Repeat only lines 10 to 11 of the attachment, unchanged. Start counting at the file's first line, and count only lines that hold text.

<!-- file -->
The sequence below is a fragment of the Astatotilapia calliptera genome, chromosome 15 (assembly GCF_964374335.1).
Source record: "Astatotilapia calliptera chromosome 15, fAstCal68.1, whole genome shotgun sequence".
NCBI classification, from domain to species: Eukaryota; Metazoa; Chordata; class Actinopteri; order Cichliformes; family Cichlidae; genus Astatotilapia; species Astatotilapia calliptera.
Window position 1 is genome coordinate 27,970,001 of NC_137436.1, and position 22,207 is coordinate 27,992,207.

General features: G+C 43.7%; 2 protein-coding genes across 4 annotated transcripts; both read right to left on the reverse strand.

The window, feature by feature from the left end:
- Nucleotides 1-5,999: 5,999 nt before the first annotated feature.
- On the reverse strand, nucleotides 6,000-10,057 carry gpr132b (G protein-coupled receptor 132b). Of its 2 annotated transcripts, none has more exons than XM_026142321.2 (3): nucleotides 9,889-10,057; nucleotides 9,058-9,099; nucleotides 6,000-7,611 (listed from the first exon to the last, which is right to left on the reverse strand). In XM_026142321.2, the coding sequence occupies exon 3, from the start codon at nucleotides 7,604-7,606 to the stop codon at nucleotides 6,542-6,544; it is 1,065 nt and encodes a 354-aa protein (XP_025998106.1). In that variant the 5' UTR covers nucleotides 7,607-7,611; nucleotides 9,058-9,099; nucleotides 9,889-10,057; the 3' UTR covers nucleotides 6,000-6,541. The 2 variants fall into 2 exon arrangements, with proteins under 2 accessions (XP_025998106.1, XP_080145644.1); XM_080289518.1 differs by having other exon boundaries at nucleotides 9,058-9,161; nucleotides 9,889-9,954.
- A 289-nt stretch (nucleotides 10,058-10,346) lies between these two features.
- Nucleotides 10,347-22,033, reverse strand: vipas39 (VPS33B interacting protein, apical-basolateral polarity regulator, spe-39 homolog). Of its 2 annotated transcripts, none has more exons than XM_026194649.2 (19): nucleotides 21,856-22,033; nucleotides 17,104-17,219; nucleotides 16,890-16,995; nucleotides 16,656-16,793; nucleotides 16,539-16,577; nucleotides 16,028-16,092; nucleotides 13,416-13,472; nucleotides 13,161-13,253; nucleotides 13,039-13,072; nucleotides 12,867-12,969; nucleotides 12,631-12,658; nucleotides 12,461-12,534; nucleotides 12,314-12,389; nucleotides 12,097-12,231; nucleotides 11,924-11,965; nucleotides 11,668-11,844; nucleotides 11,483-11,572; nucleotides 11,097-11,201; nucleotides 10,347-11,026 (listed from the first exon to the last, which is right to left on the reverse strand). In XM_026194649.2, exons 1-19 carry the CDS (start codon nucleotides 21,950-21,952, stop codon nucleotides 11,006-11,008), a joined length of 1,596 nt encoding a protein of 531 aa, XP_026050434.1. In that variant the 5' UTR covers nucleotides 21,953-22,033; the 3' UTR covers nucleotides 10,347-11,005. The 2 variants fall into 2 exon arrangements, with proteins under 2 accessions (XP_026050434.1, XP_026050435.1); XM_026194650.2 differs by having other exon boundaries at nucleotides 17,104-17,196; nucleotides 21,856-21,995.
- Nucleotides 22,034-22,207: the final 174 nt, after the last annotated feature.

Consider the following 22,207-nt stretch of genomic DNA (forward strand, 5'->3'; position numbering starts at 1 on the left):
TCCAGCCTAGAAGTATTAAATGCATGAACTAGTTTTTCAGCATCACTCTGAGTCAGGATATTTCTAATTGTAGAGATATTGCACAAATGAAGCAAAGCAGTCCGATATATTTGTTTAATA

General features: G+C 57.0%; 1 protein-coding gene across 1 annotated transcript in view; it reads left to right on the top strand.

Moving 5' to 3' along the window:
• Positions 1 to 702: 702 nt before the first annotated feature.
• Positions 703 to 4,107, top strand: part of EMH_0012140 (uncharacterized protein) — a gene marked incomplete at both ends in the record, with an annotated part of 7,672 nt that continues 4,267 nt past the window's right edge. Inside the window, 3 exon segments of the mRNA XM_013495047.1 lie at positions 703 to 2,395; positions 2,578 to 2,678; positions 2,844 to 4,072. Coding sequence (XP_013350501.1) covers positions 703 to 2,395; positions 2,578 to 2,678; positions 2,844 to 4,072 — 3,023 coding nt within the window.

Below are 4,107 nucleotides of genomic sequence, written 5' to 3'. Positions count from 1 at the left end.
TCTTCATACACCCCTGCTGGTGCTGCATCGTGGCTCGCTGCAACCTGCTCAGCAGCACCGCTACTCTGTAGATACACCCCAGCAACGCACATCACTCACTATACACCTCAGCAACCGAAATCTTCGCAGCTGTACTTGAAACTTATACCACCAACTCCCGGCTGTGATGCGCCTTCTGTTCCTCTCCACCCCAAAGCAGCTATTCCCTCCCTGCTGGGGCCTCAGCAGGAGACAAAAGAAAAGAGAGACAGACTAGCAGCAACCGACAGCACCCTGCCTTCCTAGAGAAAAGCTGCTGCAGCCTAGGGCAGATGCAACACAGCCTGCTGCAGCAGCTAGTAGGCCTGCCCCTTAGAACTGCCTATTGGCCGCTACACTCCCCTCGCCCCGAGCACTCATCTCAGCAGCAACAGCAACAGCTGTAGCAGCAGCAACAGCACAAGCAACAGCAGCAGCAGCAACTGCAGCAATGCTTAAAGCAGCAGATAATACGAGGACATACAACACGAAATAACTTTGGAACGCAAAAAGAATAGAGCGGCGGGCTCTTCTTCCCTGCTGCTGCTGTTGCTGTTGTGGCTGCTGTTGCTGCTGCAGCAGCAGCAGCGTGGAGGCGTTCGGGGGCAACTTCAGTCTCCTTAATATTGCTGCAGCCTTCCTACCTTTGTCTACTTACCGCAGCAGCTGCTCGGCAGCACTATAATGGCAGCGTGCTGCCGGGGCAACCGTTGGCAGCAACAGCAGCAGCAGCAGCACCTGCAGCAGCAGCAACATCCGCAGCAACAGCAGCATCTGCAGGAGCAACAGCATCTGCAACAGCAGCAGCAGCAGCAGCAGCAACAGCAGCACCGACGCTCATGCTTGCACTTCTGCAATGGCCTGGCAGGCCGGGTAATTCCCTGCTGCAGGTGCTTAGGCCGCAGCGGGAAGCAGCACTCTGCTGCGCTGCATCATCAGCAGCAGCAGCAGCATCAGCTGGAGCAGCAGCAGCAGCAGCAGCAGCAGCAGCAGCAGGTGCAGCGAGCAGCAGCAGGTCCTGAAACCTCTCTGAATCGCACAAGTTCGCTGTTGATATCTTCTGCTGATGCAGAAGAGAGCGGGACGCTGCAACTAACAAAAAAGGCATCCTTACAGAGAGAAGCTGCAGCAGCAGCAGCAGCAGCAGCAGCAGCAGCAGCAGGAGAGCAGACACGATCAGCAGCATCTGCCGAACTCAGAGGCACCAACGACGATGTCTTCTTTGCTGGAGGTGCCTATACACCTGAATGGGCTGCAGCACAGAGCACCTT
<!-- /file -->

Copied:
- Nucleotides 10,347-22,033, reverse strand: vipas39 (VPS33B interacting protein, apical-basolateral polarity regulator, spe-39 homolog). Of its 2 annotated transcripts, none has more exons than XM_026194649.2 (19): nucleotides 21,856-22,033; nucleotides 17,104-17,219; nucleotides 16,890-16,995; nucleotides 16,656-16,793; nucleotides 16,539-16,577; nucleotides 16,028-16,092; nucleotides 13,416-13,472; nucleotides 13,161-13,253; nucleotides 13,039-13,072; nucleotides 12,867-12,969; nucleotides 12,631-12,658; nucleotides 12,461-12,534; nucleotides 12,314-12,389; nucleotides 12,097-12,231; nucleotides 11,924-11,965; nucleotides 11,668-11,844; nucleotides 11,483-11,572; nucleotides 11,097-11,201; nucleotides 10,347-11,026 (listed from the first exon to the last, which is right to left on the reverse strand). In XM_026194649.2, exons 1-19 carry the CDS (start codon nucleotides 21,950-21,952, stop codon nucleotides 11,006-11,008), a joined length of 1,596 nt encoding a protein of 531 aa, XP_026050434.1. In that variant the 5' UTR covers nucleotides 21,953-22,033; the 3' UTR covers nucleotides 10,347-11,005. The 2 variants fall into 2 exon arrangements, with proteins under 2 accessions (XP_026050434.1, XP_026050435.1); XM_026194650.2 differs by having other exon boundaries at nucleotides 17,104-17,196; nucleotides 21,856-21,995.
- Nucleotides 22,034-22,207: the final 174 nt, after the last annotated feature.